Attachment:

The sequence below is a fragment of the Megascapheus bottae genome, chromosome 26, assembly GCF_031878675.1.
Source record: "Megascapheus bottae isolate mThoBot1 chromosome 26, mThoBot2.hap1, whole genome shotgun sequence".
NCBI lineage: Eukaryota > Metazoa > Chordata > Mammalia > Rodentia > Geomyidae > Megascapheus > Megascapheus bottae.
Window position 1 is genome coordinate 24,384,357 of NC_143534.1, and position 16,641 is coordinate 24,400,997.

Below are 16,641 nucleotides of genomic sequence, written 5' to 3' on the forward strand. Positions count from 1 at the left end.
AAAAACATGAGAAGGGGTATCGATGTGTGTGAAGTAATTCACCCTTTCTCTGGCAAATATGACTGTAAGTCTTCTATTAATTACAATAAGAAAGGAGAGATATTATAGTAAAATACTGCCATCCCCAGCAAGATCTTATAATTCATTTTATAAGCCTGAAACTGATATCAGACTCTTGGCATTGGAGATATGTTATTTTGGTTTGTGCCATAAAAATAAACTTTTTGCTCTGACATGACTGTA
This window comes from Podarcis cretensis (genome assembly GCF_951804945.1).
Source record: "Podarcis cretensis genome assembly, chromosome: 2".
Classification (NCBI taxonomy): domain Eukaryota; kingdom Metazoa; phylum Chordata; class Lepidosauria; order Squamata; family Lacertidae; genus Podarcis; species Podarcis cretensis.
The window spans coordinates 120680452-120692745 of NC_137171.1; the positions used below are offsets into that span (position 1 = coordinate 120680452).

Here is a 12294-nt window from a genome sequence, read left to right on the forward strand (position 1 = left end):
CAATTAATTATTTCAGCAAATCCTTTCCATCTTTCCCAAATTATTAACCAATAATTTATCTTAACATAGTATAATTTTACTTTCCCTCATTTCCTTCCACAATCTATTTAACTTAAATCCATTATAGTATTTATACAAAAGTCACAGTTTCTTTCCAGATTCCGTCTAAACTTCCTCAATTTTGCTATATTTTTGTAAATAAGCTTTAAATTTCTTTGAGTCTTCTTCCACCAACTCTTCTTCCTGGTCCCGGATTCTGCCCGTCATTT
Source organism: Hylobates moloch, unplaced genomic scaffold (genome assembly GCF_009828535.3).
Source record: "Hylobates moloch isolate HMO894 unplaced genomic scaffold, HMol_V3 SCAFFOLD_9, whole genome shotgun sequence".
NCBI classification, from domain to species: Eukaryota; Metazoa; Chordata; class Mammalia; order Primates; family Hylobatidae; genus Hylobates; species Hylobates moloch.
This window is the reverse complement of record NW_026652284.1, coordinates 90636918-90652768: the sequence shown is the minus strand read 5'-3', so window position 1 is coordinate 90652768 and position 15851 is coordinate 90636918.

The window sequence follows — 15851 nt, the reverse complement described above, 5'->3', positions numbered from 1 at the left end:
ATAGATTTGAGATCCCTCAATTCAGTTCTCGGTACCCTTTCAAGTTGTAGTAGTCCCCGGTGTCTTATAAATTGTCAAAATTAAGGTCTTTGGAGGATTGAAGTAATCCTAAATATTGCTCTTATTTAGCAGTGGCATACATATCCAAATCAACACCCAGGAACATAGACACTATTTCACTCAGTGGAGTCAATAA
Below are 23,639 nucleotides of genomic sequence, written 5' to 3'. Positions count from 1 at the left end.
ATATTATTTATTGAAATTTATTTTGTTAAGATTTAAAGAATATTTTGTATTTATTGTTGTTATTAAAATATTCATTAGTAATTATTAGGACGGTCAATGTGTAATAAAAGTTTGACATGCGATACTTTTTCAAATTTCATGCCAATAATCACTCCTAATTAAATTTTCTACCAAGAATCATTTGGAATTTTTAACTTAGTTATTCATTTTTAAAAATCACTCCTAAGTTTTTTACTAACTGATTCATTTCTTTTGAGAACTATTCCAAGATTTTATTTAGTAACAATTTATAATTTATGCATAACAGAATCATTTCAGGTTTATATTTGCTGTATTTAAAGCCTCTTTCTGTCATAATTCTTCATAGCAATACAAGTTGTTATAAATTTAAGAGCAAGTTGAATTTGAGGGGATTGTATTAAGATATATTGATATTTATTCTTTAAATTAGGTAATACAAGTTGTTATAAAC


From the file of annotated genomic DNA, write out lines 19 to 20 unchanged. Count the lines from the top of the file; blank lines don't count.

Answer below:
Below are 23,639 nucleotides of genomic sequence, written 5' to 3'. Positions count from 1 at the left end.
ATATTATTTATTGAAATTTATTTTGTTAAGATTTAAAGAATATTTTGTATTTATTGTTGTTATTAAAATATTCATTAGTAATTATTAGGACGGTCAATGTGTAATAAAAGTTTGACATGCGATACTTTTTCAAATTTCATGCCAATAATCACTCCTAATTAAATTTTCTACCAAGAATCATTTGGAATTTTTAACTTAGTTATTCATTTTTAAAAATCACTCCTAAGTTTTTTACTAACTGATTCATTTCTTTTGAGAACTATTCCAAGATTTTATTTAGTAACAATTTATAATTTATGCATAACAGAATCATTTCAGGTTTATATTTGCTGTATTTAAAGCCTCTTTCTGTCATAATTCTTCATAGCAATACAAGTTGTTATAAATTTAAGAGCAAGTTGAATTTGAGGGGATTGTATTAAGATATATTGATATTTATTCTTTAAATTAGGTAATACAAGTTGTTATAAAC